The Magic of the “Golden Ratio”

Walking around NYC, I was on a mission to connect mathematics to the real world.  This, of course, led me to go on a mathematical scavenger hunt in search of  the “Golden Ratio.” Hidden in plain sight, this often times naturally occurring ratio is seen everywhere from historic and modern architecture to nature itself. 

What is this all-encompassing “Golden Ratio” you may ask?
It’s a proportion, related to a never-ending sequence of numbers called the Fibonacci sequence, and is considered to be the most pleasing ratio to the human eye.  The ratio itself is an irrational number equal to 1.618……..(etc.).

Why should you care?
When the same ratio is seen in the Parthenon, the Taj Mahal, the Mona Lisa and on the shores of a beach in a seashell, you know it must be something special!
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Random as it may seem, this proportion stems from the following sequence of numbers, known as the Fibonacci sequence:

1, 1, 2, 3, 5, 8, 13, 21, …….

Do you notice what pattern these numbers form?
Capture(Answer: Each previous two numbers are added together to find the next number.)

The Golden RectangleThe most common example of the “Golden Ratio” can be seen in the Golden rectangle.  The lengths of this rectangle are in the proportion from 1: 1.618 following the golden ratio. Behold the beauty of the Golden Rectangle:

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How is the Fibonacci Sequence related to the Golden Ratio?                                               What if we drew a golden rectangle within our rectangle?

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Then drew another golden rectangle within that golden rectangle?

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And we kept doing this until we could no longer see what we were doing…….

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The proportion between the width and height of these rectangles is 1.618 and can also be shown as the proportion between any two numbers in the Fibonacci sequence as the sequence approaches infinity. Notice that the area of each rectangle in the Fibonacci sequence is represented below in increasing size:Screen Shot 2018-11-19 at 10.31.51 PM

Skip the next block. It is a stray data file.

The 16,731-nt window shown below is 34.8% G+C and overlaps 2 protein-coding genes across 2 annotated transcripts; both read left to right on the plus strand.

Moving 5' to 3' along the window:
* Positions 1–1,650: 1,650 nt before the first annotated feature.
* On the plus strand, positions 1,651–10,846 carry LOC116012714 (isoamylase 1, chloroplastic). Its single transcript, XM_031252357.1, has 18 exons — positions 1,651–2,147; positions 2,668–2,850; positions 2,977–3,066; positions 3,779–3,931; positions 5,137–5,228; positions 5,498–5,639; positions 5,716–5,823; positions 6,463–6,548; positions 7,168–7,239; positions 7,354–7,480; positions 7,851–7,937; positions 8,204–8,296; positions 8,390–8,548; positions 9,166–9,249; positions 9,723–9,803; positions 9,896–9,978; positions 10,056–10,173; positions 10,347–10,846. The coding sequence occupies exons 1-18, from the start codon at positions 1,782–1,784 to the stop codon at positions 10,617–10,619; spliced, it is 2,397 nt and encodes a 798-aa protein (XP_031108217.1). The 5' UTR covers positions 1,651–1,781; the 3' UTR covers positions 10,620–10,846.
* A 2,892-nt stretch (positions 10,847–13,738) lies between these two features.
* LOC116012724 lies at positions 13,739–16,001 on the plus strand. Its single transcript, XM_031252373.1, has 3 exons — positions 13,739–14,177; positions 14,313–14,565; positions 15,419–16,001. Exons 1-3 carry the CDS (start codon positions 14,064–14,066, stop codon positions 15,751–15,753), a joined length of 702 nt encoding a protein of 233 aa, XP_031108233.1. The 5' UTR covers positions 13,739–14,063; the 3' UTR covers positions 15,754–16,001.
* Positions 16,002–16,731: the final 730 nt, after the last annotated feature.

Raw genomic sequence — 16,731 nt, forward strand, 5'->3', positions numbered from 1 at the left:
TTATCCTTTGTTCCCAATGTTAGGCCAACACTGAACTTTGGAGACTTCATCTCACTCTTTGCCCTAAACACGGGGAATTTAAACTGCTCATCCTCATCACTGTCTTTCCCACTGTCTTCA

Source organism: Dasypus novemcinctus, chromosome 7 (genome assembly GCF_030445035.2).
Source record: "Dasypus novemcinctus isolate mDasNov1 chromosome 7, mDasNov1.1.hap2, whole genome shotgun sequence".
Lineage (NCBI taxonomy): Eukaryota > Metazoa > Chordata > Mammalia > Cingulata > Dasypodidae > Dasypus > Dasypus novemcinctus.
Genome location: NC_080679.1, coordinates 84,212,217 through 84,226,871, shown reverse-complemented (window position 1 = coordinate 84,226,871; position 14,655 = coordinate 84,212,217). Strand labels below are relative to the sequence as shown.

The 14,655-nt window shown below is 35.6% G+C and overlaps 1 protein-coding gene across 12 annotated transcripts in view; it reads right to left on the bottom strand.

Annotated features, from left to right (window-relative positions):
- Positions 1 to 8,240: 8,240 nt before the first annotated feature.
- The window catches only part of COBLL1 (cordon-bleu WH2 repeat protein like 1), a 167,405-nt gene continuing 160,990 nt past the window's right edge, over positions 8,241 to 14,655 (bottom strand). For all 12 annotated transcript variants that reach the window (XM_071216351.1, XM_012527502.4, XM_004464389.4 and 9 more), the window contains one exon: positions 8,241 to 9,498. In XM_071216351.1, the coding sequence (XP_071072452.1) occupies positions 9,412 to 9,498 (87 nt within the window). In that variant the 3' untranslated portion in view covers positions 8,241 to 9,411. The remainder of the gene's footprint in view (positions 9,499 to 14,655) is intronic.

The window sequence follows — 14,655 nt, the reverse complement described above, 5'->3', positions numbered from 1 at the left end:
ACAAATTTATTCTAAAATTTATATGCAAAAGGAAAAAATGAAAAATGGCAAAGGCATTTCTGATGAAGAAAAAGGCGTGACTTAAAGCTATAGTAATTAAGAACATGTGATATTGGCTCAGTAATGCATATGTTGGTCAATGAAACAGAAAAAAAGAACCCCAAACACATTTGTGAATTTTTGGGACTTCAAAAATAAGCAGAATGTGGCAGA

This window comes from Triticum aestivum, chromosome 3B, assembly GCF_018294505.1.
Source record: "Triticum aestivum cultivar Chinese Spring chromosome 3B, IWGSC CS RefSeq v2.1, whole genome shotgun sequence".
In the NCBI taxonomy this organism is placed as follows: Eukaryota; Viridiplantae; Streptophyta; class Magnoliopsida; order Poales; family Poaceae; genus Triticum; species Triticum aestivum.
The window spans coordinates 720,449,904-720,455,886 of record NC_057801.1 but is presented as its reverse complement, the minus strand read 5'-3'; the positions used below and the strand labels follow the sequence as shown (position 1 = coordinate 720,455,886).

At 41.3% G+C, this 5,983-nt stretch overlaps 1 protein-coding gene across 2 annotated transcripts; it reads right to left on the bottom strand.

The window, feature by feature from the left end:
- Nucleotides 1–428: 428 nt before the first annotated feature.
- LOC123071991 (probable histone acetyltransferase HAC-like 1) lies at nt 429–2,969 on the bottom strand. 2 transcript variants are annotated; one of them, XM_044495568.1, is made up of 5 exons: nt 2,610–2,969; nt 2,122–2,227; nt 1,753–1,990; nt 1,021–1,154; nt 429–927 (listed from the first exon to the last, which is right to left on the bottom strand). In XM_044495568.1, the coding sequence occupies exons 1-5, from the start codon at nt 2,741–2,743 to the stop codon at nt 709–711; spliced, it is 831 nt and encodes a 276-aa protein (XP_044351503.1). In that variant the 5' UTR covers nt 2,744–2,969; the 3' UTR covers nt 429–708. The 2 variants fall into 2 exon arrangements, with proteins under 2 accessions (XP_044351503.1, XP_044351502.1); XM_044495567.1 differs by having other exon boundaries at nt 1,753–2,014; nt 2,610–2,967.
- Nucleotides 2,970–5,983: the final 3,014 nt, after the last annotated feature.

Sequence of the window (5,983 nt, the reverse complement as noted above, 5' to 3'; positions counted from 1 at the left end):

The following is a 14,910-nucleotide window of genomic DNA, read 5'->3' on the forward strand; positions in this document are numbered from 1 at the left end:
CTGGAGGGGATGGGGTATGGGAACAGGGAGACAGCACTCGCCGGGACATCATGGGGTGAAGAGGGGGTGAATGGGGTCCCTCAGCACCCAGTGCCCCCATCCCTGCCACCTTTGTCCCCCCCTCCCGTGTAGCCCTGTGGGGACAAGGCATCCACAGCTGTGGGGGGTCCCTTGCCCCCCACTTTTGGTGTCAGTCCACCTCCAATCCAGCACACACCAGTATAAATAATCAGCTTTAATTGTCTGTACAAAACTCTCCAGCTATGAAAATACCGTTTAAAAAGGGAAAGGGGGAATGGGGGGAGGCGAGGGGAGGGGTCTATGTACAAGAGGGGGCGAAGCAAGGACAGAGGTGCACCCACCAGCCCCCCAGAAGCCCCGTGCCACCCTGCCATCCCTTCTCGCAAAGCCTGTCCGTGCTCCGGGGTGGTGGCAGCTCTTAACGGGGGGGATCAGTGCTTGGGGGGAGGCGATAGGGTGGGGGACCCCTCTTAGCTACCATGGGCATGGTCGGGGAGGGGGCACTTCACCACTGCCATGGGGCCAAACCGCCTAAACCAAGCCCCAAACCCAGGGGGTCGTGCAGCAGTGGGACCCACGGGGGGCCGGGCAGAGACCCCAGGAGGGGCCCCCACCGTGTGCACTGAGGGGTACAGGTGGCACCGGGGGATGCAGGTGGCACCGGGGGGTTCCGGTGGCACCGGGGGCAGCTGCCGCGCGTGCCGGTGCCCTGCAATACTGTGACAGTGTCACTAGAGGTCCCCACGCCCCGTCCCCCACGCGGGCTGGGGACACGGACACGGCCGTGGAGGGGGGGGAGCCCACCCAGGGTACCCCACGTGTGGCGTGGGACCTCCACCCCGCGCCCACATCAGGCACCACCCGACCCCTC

Where exactly can you find this Golden Ratio in real life? Found in NYC! The Golden ratio was seen here at the United Nations Secretariat building in the form of a golden rectangle(s).  Check it out!

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Where have you seen this proportion of magical magnitude?  Look for it in your own city or town and let me know what you find! Happy Golden Ratio hunting! 🙂

If you’re interested in learning more about the golden ratio and are also a big Disney fan, I highly recommend you check out Donald Duck’s Math Magic!

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Summertime Review: Factoring

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Whether you are ready to go back to school or back to sleep, I hope you found this factoring review helpful.

Still got questions?  Don’t hesitate to reach out in the comments below! Happy math-ing! 🙂

And if you’re looking for more math-sux don’t forget to follow us out on Twitter and Facebook!

Simultaneous Equations/New YouTube Channel!

In need of a bit of review on Simultaneous Equations?  Well, now is your chance! Learn how to solve these confusing bad mama jamma’s in three different ways and choose which one works best for you!

I’m also excited to introduce my new YouTube page for MathSux!  Hope these new set of videos help.  Let me know if you have any more questions in the comments.  Happy calculating! 🙂

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Brain Teaser

School’s out!!!:) Since the summer season is in full swing, I thought I’d celebrate by looking at a brain teaser.  I found this online, it involves some common sense, some logic, and some colorful boats.  Well here goes……

At the local model boat club, four friends were talking about their boats.

There were a total of eight boats, two in each color, red, green, blue and yellow. Each friend owned two boats. No friend had two boats of the same color.

Alan didn’t have a yellow boat. Brian didn’t have a red boat, but did have a green one. One of the friends had a yellow boat and a blue boat and another friend had a green boat and a blue boat. Charles had a yellow boat. Darren had a blue boat, but didn’t have a green one.

Can you work out which friend had which colored boats?

Check your answer here.

Want more math and other cool stuff?  Check me out on Twitter 🙂